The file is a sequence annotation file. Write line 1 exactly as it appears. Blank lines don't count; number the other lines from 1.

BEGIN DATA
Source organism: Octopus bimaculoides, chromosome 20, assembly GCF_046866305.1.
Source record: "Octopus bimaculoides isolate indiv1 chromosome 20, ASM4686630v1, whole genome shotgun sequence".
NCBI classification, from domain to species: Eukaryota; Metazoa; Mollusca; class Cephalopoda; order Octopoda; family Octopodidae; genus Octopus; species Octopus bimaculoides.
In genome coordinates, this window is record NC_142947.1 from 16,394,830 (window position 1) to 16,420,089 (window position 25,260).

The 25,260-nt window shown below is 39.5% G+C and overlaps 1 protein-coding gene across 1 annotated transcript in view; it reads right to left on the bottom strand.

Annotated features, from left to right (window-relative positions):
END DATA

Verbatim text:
Source organism: Octopus bimaculoides, chromosome 20, assembly GCF_046866305.1.